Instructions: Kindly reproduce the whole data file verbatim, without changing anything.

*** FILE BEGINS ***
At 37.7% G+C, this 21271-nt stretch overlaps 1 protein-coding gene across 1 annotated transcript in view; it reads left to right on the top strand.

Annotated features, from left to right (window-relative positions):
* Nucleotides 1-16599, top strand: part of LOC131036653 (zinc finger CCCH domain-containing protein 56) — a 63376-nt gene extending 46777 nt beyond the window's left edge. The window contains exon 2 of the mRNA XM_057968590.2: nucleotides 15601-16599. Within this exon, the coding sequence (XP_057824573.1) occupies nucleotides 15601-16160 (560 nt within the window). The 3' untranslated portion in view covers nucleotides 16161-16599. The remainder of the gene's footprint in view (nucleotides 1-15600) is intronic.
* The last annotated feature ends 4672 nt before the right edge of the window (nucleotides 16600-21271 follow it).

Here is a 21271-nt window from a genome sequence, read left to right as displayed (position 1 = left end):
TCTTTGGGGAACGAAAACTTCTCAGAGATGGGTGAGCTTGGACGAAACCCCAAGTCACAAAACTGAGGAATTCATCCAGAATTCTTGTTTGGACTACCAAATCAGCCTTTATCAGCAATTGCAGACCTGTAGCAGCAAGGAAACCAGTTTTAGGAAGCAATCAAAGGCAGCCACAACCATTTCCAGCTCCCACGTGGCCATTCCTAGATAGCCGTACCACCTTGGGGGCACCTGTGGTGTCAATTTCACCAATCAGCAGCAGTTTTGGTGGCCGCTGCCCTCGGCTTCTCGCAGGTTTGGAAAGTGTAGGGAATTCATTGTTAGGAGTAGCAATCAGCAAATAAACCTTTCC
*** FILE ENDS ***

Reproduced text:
At 37.7% G+C, this 21271-nt stretch overlaps 1 protein-coding gene across 1 annotated transcript in view; it reads left to right on the top strand.

Annotated features, from left to right (window-relative positions):
* Nucleotides 1-16599, top strand: part of LOC131036653 (zinc finger CCCH domain-containing protein 56) — a 63376-nt gene extending 46777 nt beyond the window's left edge. The window contains exon 2 of the mRNA XM_057968590.2: nucleotides 15601-16599. Within this exon, the coding sequence (XP_057824573.1) occupies nucleotides 15601-16160 (560 nt within the window). The 3' untranslated portion in view covers nucleotides 16161-16599. The remainder of the gene's footprint in view (nucleotides 1-15600) is intronic.
* The last annotated feature ends 4672 nt before the right edge of the window (nucleotides 16600-21271 follow it).

Here is a 21271-nt window from a genome sequence, read left to right as displayed (position 1 = left end):
TCTTTGGGGAACGAAAACTTCTCAGAGATGGGTGAGCTTGGACGAAACCCCAAGTCACAAAACTGAGGAATTCATCCAGAATTCTTGTTTGGACTACCAAATCAGCCTTTATCAGCAATTGCAGACCTGTAGCAGCAAGGAAACCAGTTTTAGGAAGCAATCAAAGGCAGCCACAACCATTTCCAGCTCCCACGTGGCCATTCCTAGATAGCCGTACCACCTTGGGGGCACCTGTGGTGTCAATTTCACCAATCAGCAGCAGTTTTGGTGGCCGCTGCCCTCGGCTTCTCGCAGGTTTGGAAAGTGTAGGGAATTCATTGTTAGGAGTAGCAATCAGCAAATAAACCTTTCC